Could you tell us about the experience of dressing big names including Julia Fox and Rico Nasty? Is there anyone else you’d like to collaborate with in the future?
It’s definitely been unexpected and I’m very grateful to stylists for reaching out to work with me. Again, as someone so new to the industry it’s always exciting to be connecting with big names so early on in my career. I like to cast trans models for my product shoots, so I’d love to collaborate with more trans and queer people in the industry that I look up to, like Hunter Schafer, Emma D’Arcy and Dua Saleh. As a horror fan, I’d also love to dress some of the current horror scream queens like Mia Goth and Jenna Ortega.
You’ve stated that you opted to study both menswear and womenswear for your degree; the fact that the world of fashion is still divided by this binary approach speaks to the fact that it can still, at times, adhere to some outdated ways of thinking about clothing. What steps do you think the industry could take to modernise its conventions?
Being non-binary myself, the problem I face most commonly with buying clothes is the lack of accessible sizing for gender non-conforming people. For example, a lot of ‘menswear’ doesn’t stock in sizes and styles myself and other transmasculine/FtM people to fit into, and a lot of ‘womenswear’ isn’t accommodating to transfeminine/MtF bodies. I think even just by having a lot of clothing styles run bigger and smaller sizes or having clothing that’s more adjustable or unisex fitting, the industry could become a lot more inclusive for all across the gender spectrum. To also have a range of body types modelling work can be very helpful for people to understand how a style will look on them.
What was the experience of growing your brand through social media like? How were you able to harness the power of online spaces to project your work internationally?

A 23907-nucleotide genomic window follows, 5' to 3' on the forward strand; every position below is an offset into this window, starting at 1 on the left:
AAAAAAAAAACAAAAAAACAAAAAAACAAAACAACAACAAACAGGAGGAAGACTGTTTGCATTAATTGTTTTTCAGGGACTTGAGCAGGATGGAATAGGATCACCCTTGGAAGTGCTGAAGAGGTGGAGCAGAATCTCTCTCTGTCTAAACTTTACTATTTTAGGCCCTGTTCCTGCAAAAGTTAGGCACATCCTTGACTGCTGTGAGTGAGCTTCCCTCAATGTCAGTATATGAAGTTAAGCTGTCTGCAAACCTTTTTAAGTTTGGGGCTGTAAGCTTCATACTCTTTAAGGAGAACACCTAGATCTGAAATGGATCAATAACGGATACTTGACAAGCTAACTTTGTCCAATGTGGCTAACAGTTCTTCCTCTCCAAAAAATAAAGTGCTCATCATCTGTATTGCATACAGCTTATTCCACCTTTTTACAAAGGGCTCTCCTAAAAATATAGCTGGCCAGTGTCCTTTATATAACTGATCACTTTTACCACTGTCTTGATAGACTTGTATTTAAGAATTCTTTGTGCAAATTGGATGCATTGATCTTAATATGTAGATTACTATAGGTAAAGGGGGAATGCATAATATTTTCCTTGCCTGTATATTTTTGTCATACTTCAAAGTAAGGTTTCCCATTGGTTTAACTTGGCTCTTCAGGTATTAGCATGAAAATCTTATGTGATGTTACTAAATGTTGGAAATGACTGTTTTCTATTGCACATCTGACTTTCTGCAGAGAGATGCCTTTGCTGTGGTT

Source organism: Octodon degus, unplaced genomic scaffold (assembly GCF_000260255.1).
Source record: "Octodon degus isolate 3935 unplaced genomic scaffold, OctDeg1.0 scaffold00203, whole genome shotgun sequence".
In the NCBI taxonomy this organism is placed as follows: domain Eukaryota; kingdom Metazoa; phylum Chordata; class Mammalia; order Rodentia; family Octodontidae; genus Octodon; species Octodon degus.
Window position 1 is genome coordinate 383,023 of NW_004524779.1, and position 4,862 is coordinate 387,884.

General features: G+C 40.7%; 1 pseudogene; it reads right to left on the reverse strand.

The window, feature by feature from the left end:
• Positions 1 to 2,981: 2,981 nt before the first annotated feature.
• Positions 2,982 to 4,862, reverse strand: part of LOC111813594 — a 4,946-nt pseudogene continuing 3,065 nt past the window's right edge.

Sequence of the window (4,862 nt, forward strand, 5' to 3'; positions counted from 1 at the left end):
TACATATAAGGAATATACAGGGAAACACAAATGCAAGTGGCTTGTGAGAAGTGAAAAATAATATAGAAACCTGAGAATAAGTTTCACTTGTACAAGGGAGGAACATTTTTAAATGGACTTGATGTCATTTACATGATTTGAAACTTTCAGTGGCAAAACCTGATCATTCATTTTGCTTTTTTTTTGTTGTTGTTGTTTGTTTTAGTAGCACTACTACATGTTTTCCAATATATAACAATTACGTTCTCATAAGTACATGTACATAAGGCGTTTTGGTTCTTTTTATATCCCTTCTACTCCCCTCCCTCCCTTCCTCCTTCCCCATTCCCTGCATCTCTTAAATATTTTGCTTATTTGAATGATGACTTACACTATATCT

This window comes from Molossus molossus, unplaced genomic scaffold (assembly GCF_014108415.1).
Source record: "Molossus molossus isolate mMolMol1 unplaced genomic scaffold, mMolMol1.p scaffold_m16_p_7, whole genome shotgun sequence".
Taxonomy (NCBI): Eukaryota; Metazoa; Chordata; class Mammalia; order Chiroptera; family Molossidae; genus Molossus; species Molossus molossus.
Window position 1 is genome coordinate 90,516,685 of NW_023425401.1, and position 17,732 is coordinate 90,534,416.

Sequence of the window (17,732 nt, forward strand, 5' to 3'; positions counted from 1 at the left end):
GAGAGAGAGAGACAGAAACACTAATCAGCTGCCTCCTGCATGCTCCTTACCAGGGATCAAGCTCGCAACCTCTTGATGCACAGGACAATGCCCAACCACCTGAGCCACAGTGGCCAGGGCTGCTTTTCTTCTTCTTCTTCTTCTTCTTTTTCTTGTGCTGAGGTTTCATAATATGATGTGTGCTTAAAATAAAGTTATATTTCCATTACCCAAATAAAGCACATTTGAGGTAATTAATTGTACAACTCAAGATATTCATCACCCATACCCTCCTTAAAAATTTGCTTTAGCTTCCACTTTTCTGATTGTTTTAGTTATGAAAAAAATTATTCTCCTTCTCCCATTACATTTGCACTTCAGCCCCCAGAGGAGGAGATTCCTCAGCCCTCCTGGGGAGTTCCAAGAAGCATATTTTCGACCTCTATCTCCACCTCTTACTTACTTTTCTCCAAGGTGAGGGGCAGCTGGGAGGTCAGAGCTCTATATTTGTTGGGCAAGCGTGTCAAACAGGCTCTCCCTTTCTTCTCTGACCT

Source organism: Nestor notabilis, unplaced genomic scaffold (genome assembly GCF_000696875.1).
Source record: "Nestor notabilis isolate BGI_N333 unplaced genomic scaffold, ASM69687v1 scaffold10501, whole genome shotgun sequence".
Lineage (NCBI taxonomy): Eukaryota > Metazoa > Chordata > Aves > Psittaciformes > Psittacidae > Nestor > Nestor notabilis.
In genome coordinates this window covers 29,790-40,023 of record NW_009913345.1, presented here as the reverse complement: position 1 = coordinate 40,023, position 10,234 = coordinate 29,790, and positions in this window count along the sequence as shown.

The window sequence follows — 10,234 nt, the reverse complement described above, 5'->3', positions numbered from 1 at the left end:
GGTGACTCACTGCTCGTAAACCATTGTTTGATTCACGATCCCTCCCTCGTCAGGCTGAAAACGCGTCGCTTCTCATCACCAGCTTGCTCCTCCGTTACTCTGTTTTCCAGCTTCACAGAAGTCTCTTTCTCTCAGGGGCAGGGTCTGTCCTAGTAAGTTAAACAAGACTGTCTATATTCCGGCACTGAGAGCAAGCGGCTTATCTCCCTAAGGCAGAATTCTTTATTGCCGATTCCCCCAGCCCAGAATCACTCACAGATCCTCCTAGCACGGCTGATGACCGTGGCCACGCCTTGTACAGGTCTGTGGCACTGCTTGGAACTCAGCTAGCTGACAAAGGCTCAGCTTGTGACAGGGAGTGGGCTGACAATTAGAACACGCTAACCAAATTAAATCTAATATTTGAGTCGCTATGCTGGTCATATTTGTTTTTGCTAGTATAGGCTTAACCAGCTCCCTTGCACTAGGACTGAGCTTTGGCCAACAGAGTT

I think people really respond to hearing about the concepts and reasoning behind forms of art, it’s interesting to know about an artist’s background and what influences them when creating. I enjoy using social media because it’s a very direct way to communicate with my audience and talk to them about my motivations and ideas, and to inform about what’s going on in my life personally, which can in turn influence how I design. It’s been a little scary to put so much of myself on the internet and be vulnerable to thousands of people, but my art has so much of my identity of its own that I don’t think my work would be as powerful if people couldn’t connect it to who I am as a person and the ideas I believe in. A lot of being successful on social media has to do with just being brave enough to put yourself out there and accepting that, in doing so, you’ll be opening yourself up to criticism.
You’ve already grown LeMÁine so much, branching out into accessories as well as incorporating various experiments with shapes and silhouettes, all of which include your iconic flesh textile. What’s next for yourself and your brand?
The next step for me is to release a full collection, not just one-off pieces, and I’ve been wanting to create designs that fit outside of flesh for quite a while now. I have a lot of ideas sketched out on paper that I’m just waiting to have enough funding to act on. As much as I love my flesh designs, I’m looking forward to doing something new.